Zoo Babies: Winter 2018 »
Check out the cutest newborns from zoos around the country and learn where you can see them.
Check out the cutest newborns from zoos around the country and learn where you can see them.
From vacation ideas to gardening preparation, check out our September checklist to enjoy the rest of summer and get ready for fall.
From household hazards to insurance, here is a roundup of our best tips for ensuring your pet's safety.
ATTN: Winchester Pet Parents: If you value honesty, friendliness, and a lack of thievery, AVOID Jeff Castle and his Clark County Veterinary Clinic! When attending his website, he offers a telephone and an e-mail. As someone at the time with no phone I e-mailed for a simple, easy, estimate of what a handful of things would cost. All I asked for was a range of the minimum, and maximum, these operations/etc would cost. Instead, I have to play ring around the rosey with e-mails of him simply stating "Please call" to get my estimates. EVEN AFTER I state I do not have a telephone, nor easy access to one, he says to call or come in for an estimate. I reply I'd rather spend that money on a vet visit for my beloved pets, and his response? TWO WEEKS of silence. I e-mail back saying thanks but no thanks, and his response NOW is he feels there is too much "miscommunication" in e-mails and text messages. Miscommunication, of a list? A simple list of numbers? No. If you can speak the list OFF a piece of stationary paper, you can transfer the words from that page to an e-mail with no problems, and certainly no miscommunication. Miscommunication DOES happen, however, when you verbally quote a price to a customer over the phone, they arrive 45 minutes later, and the quote has miraculously ballooned and they have no memory of having said the previous amount. I have had this happen AT THIS CLINIC. And the ballooned cost wasn't a mere $20-$50 either. I can place a monetary mistake to a one off chance. But from the DOCTOR himself, playing ring around the rosey and refusing to state numbers where I have physical proof of them? I no longer feel that was a one off chance, and I do NOT like how shady this vet clinic is! Avoid if AT all possible. There are MUCH better ones out there for you and your fuzzy loved ones!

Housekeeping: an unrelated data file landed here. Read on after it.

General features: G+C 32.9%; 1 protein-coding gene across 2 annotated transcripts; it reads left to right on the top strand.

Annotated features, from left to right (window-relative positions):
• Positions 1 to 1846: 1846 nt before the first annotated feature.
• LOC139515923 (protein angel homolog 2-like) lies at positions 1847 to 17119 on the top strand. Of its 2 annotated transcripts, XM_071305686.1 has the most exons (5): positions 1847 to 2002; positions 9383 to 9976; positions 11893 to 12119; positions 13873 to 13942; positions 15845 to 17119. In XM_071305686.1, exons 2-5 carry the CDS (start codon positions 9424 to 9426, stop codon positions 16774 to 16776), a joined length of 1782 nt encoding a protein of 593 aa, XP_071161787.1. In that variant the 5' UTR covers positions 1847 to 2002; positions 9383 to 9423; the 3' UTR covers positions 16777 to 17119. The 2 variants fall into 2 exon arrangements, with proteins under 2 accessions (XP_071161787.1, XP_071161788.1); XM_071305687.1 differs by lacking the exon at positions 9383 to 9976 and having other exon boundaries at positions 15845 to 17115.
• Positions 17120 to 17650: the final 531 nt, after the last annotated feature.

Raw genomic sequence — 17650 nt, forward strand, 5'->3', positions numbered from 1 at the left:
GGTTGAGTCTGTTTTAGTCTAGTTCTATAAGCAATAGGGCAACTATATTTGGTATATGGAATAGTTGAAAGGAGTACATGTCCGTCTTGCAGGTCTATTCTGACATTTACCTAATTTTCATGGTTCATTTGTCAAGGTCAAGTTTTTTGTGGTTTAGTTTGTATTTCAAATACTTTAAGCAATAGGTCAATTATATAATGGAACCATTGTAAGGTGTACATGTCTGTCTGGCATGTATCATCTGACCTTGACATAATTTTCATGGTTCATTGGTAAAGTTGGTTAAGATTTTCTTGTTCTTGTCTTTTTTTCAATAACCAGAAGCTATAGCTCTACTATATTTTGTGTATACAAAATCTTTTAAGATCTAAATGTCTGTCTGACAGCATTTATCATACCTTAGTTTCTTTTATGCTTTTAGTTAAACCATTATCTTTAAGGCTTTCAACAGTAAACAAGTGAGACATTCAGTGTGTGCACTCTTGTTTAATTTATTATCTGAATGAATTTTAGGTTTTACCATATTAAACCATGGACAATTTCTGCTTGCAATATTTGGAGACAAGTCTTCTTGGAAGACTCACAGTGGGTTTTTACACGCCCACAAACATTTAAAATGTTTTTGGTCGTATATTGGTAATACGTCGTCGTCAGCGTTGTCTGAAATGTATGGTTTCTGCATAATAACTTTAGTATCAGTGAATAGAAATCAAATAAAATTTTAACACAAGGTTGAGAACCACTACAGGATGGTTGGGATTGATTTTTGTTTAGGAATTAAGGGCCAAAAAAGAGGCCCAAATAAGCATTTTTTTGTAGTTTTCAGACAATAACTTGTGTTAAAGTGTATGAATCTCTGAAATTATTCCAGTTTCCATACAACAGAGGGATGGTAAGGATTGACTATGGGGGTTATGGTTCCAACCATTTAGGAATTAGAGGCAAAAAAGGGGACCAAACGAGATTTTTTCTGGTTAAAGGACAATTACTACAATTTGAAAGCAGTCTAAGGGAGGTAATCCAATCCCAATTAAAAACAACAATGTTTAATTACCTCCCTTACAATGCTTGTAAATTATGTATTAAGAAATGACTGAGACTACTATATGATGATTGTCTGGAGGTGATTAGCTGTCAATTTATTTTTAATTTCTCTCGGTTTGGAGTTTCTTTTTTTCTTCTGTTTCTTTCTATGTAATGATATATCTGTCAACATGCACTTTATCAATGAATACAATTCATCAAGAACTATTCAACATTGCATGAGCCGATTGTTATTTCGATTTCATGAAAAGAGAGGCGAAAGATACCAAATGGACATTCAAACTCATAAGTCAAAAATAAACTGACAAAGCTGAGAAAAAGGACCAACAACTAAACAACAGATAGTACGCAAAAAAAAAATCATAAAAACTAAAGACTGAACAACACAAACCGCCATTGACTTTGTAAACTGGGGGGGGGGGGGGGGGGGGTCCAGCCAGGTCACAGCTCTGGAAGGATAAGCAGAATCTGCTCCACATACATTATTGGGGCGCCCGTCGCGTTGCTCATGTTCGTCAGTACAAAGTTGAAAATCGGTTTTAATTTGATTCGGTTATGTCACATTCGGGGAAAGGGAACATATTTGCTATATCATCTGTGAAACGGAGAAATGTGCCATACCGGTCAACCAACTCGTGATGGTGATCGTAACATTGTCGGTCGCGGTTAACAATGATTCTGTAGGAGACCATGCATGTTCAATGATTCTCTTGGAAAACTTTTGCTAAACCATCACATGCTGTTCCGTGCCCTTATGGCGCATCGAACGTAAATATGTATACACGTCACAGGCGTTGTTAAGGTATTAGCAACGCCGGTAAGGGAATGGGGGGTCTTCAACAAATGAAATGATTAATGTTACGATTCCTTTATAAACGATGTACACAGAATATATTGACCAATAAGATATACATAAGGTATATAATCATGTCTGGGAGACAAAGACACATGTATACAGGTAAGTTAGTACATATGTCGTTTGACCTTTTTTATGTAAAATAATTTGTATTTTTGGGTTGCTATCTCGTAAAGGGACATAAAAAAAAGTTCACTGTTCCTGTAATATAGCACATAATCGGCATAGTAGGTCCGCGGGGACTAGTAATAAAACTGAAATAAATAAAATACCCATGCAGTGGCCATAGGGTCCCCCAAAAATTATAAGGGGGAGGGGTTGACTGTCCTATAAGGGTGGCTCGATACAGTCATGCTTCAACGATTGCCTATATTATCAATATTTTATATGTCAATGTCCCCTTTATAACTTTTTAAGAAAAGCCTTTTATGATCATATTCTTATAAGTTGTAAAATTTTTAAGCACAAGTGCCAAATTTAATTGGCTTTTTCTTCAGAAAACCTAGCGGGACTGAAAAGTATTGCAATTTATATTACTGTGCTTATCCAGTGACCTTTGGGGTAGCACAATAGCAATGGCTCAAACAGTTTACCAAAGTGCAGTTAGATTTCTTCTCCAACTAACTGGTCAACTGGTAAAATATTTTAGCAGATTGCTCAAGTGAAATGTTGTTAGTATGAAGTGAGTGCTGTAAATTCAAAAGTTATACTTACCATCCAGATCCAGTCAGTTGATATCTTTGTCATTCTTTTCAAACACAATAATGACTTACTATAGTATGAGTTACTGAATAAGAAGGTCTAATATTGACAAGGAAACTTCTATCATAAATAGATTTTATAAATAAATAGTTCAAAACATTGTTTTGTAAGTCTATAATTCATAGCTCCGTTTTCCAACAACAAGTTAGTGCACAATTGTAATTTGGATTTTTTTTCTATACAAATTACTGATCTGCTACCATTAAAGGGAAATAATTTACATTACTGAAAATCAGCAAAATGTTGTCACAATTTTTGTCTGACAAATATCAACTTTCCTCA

Have been a customer for 14 years and spent thousands of dollars on my 14 cats and all the neighborhood strays. Came home from work Monday to find one of my older cats in severe distress. Called the vet who was STILL AT THE CLINIC and we drove the 1 mile to the clinic. Because we arrived at 5:40 instead of before 5:00 (even though the vet was still at the office), we were charged an office visit, a euthanasia fee AND an after hours fees, essentially doubling the cost for less than 5 minutes (the cat was so close to dying that we immediately euthanized him).I love the office staff and vets but to essentially take advantage of a customer during such a difficult time is to ignore the importance of customer service. I will never return to this clinic.
Wonderful group of vets. We saw 2 different doctors and several techs before we had to make the difficult decision. Everyone was very warm, caring and affecionate with both my dog and my kids. It was a very hard day for us. They were wonderful.